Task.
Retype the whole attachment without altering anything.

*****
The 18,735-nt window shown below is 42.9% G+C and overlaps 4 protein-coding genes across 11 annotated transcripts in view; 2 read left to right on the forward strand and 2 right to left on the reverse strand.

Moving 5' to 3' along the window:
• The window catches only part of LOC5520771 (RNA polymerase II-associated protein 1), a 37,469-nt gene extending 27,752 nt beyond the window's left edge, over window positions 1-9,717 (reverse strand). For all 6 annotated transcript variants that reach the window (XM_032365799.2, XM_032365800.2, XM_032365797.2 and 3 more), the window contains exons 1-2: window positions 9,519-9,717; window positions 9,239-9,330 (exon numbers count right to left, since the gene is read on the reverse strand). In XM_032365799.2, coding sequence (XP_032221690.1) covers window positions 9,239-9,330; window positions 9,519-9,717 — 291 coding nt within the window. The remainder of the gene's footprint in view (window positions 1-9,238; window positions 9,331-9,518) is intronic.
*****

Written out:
The 18,735-nt window shown below is 42.9% G+C and overlaps 4 protein-coding genes across 11 annotated transcripts in view; 2 read left to right on the forward strand and 2 right to left on the reverse strand.

Moving 5' to 3' along the window:
• The window catches only part of LOC5520771 (RNA polymerase II-associated protein 1), a 37,469-nt gene extending 27,752 nt beyond the window's left edge, over window positions 1-9,717 (reverse strand). For all 6 annotated transcript variants that reach the window (XM_032365799.2, XM_032365800.2, XM_032365797.2 and 3 more), the window contains exons 1-2: window positions 9,519-9,717; window positions 9,239-9,330 (exon numbers count right to left, since the gene is read on the reverse strand). In XM_032365799.2, coding sequence (XP_032221690.1) covers window positions 9,239-9,330; window positions 9,519-9,717 — 291 coding nt within the window. The remainder of the gene's footprint in view (window positions 1-9,238; window positions 9,331-9,518) is intronic.